Wm Lockley is not at home these last few days __? __? him & will write Mr Wright on the subject & return the agreement signed.  The wife of one of my Labourers John Butters is a Daughter of Ann Dunns & I had her to clean the attics & I have no doubt she could cook a Mutton Chop & she used to be a good deal emplolyed at the Hall both during Mr Hall’s & Mr Hayward’s time.


                                                                                    I remain

                                                                                                Dr Sir

                                                                                                yours obedy

Thos Beeston

 William Vardon Esqr


At the bottom of the letter Thomas wrote:

The Township of Goldstone has for time immemorial paid suit & service to the Court Leet at Wellington Salop I believe held by the Duke of Cleveland – the Court at Wellington always appoints the Constable of Goldstone who is summoned thrice in the year to appear at the Court held at Wellington. I have myself attended when I held the office of Constable & paid suit money for the inhabitants of Goldstone for non attendance.





1845, February 21st

Transcription of a letter to William Vardon of Goldstone (sent to him at 41 Half Moon Street, London), from Thomas Beeston, his Agent who was then resident at Goldstone Hall.


Goldstone Feby 21st 1845


Dear Sir


            I think the extract you have sent to me form the Woodseaves inclosure award does relate to the road I have previously been           naming to you. There was I find at the time of the enclosure a cottage & buildings in the occupation of Thos Turner near to yours in the occupation of Thos Taylor but was on the now Adams Estate, when you come into the County to Goldstone. You had better bring the copy Plan of the Woodseaves Award with as an reference to it we shall be able to ascertain the right road, which I think it important to you to maintain & if found necessary we can have access to the original award kept in the Vestry of Drayton Church.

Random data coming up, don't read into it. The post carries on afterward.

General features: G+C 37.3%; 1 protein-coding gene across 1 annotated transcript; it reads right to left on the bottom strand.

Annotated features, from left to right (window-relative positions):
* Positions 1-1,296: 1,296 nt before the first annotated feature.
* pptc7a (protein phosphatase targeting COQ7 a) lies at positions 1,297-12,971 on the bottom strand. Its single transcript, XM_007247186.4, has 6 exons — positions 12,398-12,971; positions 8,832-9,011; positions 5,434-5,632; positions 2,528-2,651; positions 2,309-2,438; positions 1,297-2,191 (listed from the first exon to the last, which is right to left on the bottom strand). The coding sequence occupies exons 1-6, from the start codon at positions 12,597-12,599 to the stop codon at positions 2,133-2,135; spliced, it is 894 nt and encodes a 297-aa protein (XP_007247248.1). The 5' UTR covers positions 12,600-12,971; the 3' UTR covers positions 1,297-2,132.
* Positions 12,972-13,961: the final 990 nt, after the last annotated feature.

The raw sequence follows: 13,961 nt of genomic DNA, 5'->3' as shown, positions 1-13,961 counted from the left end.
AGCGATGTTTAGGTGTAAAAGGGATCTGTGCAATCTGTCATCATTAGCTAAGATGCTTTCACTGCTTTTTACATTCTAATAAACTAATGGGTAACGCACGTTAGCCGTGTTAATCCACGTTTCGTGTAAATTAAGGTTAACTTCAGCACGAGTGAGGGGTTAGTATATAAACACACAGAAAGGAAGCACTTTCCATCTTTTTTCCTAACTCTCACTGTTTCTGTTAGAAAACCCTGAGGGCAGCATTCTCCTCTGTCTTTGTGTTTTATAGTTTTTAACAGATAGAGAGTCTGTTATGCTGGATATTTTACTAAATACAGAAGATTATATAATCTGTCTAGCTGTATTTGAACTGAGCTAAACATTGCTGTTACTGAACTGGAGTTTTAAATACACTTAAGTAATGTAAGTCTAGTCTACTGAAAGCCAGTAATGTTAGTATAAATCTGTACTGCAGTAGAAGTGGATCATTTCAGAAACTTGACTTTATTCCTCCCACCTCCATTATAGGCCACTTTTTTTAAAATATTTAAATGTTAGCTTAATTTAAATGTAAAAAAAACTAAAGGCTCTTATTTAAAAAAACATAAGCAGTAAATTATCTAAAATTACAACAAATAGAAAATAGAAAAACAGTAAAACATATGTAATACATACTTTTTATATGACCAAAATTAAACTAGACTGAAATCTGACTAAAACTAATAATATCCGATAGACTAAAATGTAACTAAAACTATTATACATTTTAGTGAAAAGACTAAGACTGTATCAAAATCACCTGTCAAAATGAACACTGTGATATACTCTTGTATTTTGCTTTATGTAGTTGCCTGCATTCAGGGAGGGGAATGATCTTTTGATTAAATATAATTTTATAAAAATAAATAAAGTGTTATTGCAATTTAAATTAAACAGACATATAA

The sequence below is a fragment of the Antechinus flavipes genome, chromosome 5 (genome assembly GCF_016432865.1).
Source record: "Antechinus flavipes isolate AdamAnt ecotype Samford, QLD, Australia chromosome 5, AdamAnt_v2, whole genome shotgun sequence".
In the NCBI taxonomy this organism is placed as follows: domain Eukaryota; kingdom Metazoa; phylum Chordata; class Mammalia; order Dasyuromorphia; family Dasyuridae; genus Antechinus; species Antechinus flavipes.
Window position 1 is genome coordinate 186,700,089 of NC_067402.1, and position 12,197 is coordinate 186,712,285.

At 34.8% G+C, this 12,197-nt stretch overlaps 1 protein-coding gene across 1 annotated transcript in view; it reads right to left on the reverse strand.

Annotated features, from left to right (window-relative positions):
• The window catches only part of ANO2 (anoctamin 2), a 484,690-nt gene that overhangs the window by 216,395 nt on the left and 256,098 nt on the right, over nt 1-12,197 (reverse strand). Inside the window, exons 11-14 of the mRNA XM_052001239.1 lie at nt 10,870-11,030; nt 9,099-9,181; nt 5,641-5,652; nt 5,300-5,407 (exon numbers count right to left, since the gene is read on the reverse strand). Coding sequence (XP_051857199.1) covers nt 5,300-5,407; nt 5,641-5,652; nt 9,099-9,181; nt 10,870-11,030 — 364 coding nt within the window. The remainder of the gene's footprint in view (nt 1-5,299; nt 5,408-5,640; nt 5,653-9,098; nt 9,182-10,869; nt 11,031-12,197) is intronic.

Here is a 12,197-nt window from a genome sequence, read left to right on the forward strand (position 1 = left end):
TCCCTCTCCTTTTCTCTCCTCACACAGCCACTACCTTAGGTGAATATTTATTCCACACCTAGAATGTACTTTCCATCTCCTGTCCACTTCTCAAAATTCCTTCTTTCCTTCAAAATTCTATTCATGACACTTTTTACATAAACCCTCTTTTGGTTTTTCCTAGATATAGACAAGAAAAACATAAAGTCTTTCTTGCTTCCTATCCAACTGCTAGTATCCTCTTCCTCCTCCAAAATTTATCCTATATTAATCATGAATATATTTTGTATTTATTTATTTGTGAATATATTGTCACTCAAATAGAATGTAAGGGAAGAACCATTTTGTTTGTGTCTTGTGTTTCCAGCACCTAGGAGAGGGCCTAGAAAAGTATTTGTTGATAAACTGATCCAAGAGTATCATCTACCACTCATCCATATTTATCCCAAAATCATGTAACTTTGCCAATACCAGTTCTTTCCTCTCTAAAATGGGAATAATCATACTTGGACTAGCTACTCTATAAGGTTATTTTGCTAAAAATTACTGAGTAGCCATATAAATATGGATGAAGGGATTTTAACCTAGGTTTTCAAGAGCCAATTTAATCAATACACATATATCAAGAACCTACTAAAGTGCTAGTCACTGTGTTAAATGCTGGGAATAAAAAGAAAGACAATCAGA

Since I last wrote you I have seen Mr Wm Lockley he recollects Mr Ewd Hayward holding a Court Leet at Goldstone that he himself Mr D. Lea Senr & Mr Wm Jones of Lightwood attended believes Mr Hayward acted as Steward & Manager of the Court himself, but perfectly recalls Mr Hayward writing & making entry thereon either on a piece of paper or Book which he supposes you would be able to find amongst his papers.


I have seen Mr Turnbull & he will meet you at Birmingham on Tuesday next. The frost still continues with us & keeps from progressing with your work & prevents us preceeding with our farming operations.


Likewise yesterday I saw Mrs Flinn who stated her husband was at Drayton she would send to him & this morning I have received a note from Flinn & he will accompany Mr Turnbull & his wife on Tuesday next to Birmingham. Perhaps Mr Turnbull may apply to you for the money for building my milk salting house & cellar. They are not finished the windows & doors are not painted nor the ceiling plaster & white work completed. I merely name this he has not mentioned money to me, the weather has prevented the finish, & I might as well inform you that I think 100£ quite sufficient for the job as there was no more Bricks used than I told you would be sufficient but rather less.  

                                                                                    I remain

                                                                                          Dear Sir

                                                                                              Yours sly

William Vardon Esqr                                                         Thos Beeston